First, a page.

GVI Volunteers Play Pivotal Role in a Wild Dog's Welfare
This is the story of how the quick-thinking and clued-up actions of some GVI volunteers and staff kick-started a public campaign to save a badly injured wild dog.
As part of a volunteer’s time with GVI South Africa Limpopo and KZN, they get to experience a wide variety of attractions beyond the bounds of the reserve on which they are working. Depending on whether the volunteer is placed at Karongwe or Zimanga, on days off, they will have the chance to explore the likes of the Kruger National Park, Isimangaliso Wetland Park, Hluhluwe-Imfolozi Park and the Blyde River Canyon. A lot of these attractions are world famous conservation areas.
A big part of a volunteer’s training on the various programs we run is the importance of accurate data collection and the impact this exercise can have for the protection of an ecosystem or a species. While our primary focus is the data collection on our respective reserves, there are numerous campaigns across the country for regular citizens to contribute to large scale studies and conservation efforts. These are run by various organisations, be it SANParks, The Endangered Wildlife Trust (EWT), Ezemvelo KZN Wildlife, Birdlife SA, etc. A case in point is the brand new EWT Road Kill National Survey that we will be assisting with around Karongwe. The South African public is regularly asked to provide sighting information for species such as wild dog, saddle-billed stork, ground hornbill, pangolin, black-footed cat, etc. With our volunteers’ new-found appreciation for accuracy and the potential impact of each data point, any time spent off project comes with the potential for extra data collection for these various studies.
On a recent weekend off between program phases, our current volunteers, Matt Hopkins, James Walker, Elana Piha and Kaleisha Leon took the opportunity to visit Kruger National Park. On top of their list of desired sightings was the critically endangered African Wild Dog. Late in the day, on their way back to the park gate, two creatures appeared on the road, walking toward the vehicle. The volunteers describe how their excitement built instantly when they figured out that it was two wild dogs! However, they soon realised something was wrong. One of the dogs was badly injured. It’s left ear and the skin around it seemed to have been ripped away from the side of its head. The injury was likely inflicted by a lion or hyaena. The grizzly extent of the injury was plain to see when the dog decided to sit down right next to the vehicle. Its companion spent a while apparently trying to nuzzle and lick the injured dog’s face and head. Fearing the worst, noticing that the dog’s breathing was slow and erratic, the volunteers had to leave to make the gate closing time.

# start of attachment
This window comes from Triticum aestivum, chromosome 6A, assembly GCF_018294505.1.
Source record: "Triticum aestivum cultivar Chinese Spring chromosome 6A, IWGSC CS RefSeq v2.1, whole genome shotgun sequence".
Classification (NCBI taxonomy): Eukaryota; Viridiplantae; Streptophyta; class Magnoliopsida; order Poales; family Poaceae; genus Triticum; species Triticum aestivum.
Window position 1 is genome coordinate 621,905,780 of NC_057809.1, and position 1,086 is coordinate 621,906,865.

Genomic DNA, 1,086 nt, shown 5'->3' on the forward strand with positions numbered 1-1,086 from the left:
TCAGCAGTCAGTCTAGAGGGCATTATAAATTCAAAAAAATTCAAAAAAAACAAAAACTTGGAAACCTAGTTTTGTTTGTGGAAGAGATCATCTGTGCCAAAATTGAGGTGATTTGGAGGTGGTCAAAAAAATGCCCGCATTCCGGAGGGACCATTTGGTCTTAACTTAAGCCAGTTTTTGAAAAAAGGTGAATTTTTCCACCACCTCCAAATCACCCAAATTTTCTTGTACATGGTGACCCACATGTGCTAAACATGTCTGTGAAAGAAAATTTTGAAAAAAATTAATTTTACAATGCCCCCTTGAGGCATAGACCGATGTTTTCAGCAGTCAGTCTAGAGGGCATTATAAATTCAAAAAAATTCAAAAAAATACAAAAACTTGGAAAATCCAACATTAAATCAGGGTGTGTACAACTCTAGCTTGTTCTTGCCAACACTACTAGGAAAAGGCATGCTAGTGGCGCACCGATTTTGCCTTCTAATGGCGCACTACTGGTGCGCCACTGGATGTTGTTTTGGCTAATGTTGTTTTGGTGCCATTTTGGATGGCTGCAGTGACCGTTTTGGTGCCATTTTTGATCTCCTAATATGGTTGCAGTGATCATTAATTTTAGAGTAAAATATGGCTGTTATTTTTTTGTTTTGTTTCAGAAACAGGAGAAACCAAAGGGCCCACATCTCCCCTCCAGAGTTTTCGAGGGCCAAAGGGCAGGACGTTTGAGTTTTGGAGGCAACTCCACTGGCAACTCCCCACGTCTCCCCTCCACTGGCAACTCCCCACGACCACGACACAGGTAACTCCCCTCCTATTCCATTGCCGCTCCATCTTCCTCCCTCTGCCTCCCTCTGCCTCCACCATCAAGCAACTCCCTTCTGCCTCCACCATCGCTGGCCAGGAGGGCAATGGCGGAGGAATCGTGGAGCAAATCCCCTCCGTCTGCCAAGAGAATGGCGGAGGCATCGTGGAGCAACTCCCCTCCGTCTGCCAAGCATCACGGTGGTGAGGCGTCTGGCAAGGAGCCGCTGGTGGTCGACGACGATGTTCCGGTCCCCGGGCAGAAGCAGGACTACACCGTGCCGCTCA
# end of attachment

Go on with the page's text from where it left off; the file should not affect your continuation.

|Photo credit: Matthew Hopkins, GVI volunteer|
Describing their bittersweet experience upon their return, Jamie Sangster, the Karongwe Science Officer, reminded the volunteers how important the information and photos of the sighting could be for the EWT’s Wild Dog program. After a quick confirmation of the exact location, time and download of a few images, the data was sent to the EWT. Within hours the EWT had launched a public campaign on its social media sites for any more information on the dog and appealing that the public report any more sightings.
Despite the injury being of a natural cause, the EWT and SANParks seem committed to intervening due to the fact that the animal in question is a member of a critically endangered species where each individual is of extreme importance to their survival. The EWT state that there are less than 450 individuals left in South Africa. The opinion of EWT’s experts and various staff at GVI is that the dog could survive the injury if it were not to be caught by another enemy while it is weakened.
If and when any updates come through, we will be sure to let the volunteers know and mention it on our own social media sites.
Even if nature’s course results in the death of this particular individual, the precedent created by our volunteers submitting extra data to a vital program and their studies will hopefully ensure GVI volunteers will provide a consistent service to data collection initiatives beyond the confines of their GVI program.
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